Alan Philip Gross (1947-2023)
Alan Philip Gross - prolific Chicago playwright, teacher, author and poet - passed away August 25, 2023 at the age of 76.
Born in Chicago and raised in Skokie, Alan graduated from Evanston Township High School before earning his journalism degree from the University of Missouri. After college, he worked in improvisational theater with Byrne Piven, Del Close and Paul Sills. In an attempt to merge those improvisational techniques with the structure of the “well-made play,” he wrote his first play, Lunching, premiered at famed lynchpin of early Chicago theater The Body Politic in 1977. A yuppie comedy of manners, directed by the veteran actor Mike Nussbaum, Lunching was a huge hit, propelling Alan into a stratosphere of fame, if not fortune. Reviewers compared him to Neil Simon. “It was a funny play, but it also had some bite to it,” remembers Richard Christiansen, the former drama critic at the Chicago Tribune. “It was well written and also well paced and staged by Mike. At the time, Alan’s name as a local playwright was second only to David Mamet’s.” Eventually Lunching moved to the Drury Lane Theatre in Water Tower Place, becoming one of the first Off-Loop shows to make the transfer to a larger, commercial theatre. Subsequent plays included The Phone Room, La Brea Tarpits, The Man in 605, The Houseguest, Morning Call and The Secret Life of American Poets.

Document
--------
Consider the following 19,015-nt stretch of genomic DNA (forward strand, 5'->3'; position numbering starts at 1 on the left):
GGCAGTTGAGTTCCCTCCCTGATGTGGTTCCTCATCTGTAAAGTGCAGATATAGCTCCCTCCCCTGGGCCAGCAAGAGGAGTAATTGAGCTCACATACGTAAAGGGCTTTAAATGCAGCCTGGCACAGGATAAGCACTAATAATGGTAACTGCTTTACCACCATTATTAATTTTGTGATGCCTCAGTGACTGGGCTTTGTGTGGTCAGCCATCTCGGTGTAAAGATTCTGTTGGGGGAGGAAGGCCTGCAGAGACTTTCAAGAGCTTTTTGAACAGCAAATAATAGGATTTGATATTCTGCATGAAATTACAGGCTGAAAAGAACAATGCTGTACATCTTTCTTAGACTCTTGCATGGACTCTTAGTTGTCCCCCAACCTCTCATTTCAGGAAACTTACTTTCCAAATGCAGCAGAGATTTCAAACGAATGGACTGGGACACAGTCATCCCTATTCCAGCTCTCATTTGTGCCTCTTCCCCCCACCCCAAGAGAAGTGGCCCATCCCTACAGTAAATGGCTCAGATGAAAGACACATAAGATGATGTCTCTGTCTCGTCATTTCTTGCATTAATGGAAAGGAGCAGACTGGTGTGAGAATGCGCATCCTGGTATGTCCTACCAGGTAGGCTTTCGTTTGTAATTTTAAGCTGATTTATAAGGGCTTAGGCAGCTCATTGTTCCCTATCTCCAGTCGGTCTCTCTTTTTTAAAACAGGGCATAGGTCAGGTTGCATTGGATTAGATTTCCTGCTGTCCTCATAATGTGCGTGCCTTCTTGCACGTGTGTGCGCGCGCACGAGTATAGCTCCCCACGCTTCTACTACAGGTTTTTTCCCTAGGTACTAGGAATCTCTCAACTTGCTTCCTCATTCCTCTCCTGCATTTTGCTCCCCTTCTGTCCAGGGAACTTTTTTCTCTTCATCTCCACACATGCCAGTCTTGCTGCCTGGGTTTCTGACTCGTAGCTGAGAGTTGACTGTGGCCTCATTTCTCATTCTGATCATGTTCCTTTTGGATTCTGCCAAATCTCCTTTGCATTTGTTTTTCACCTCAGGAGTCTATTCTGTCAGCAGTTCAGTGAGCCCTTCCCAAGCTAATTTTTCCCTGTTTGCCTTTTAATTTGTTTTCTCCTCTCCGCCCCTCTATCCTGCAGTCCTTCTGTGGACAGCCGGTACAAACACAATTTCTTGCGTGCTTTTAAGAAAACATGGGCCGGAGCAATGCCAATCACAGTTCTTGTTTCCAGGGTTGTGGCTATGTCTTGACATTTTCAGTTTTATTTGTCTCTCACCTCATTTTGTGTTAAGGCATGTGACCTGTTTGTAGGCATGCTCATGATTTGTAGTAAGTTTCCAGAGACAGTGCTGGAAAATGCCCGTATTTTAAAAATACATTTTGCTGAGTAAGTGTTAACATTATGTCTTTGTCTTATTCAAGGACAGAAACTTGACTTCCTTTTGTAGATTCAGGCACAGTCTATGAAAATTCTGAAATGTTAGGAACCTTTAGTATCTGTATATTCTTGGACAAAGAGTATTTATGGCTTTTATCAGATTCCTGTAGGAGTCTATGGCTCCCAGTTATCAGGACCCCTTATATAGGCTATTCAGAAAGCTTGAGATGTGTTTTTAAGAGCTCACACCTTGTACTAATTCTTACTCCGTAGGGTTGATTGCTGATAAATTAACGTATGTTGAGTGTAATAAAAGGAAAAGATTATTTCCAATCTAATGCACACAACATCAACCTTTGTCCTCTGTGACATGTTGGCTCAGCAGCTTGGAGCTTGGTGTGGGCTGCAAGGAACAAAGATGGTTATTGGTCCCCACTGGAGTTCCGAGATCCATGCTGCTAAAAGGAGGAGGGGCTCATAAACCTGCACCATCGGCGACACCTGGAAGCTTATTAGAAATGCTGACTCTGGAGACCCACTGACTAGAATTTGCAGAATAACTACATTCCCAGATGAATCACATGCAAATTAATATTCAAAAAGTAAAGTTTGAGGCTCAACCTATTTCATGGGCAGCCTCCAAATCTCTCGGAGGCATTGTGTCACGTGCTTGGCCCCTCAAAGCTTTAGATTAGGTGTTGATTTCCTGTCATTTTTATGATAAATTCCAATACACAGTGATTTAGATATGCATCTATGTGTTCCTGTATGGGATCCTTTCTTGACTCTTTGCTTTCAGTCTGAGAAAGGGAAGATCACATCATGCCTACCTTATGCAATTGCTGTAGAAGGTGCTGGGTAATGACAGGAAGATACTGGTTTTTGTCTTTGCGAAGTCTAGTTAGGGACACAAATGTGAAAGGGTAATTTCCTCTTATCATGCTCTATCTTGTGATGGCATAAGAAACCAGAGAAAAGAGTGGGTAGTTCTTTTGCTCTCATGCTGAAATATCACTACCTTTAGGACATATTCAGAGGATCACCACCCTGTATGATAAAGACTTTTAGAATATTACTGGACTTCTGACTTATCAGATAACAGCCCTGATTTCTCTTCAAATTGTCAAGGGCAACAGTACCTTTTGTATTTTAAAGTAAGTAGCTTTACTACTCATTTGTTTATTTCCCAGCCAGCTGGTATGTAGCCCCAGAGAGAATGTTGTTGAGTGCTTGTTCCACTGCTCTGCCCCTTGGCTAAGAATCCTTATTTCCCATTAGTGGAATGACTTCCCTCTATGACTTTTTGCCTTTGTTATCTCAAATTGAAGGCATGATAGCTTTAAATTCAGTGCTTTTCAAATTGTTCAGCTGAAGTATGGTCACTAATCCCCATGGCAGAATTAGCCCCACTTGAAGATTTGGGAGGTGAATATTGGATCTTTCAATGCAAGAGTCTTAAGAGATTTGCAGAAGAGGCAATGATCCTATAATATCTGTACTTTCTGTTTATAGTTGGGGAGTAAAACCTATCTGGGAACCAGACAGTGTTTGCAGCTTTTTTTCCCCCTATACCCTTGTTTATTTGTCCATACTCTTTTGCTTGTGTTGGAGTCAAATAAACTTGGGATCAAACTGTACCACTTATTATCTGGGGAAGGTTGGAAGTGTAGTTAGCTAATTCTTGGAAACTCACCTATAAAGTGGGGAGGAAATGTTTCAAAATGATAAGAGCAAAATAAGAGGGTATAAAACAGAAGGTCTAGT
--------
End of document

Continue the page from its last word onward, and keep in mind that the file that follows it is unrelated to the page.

After a self-described-disastrous screenwriting stint in Hollywood in the 1990s, Alan returned to playwriting and Chicago with High Holidays, and with the encouragement of Goodman Artistic Director, Robert Falls, the dark comedy premiered on the Owen Stage at Goodman in 2009. His play Push Comes to Shove was featured in a staged reading at Indiana University, and he went on to teach playwrighting at Columbia College Chicago. he was also a thrice published children’s author as well as a published poet, being awarded the Robert Frost Festival Poetry Award in 2008. His poetry has also been included in the leading English language poetry magazine Modern Haiku, the Chicago Quarterly Review and After Hours Press.
In 2009, Alan told Chicago Magazine: “It’s lonely to be a playwright, but people think you’re profound. I was a greeting card writer, and people thought I was foolish. I was a copywriter, and people scowled at me. When I wrote for newspapers or magazines, people wanted to have a drink with me. Being a playwright is best.”
Alan is survived by his beloved wife of 45 years (partner for 50) Norma Jean Gross; and his brother Gary Gross. He precedes in death his parents Melvin and Shirlee Marks Gross. To celebrate Alan’s life, the family requests that you make a donation to the National Kidney Foundation of Illinois (www.nkfi.org), which facilitated the kidney transplant Al received from his wife.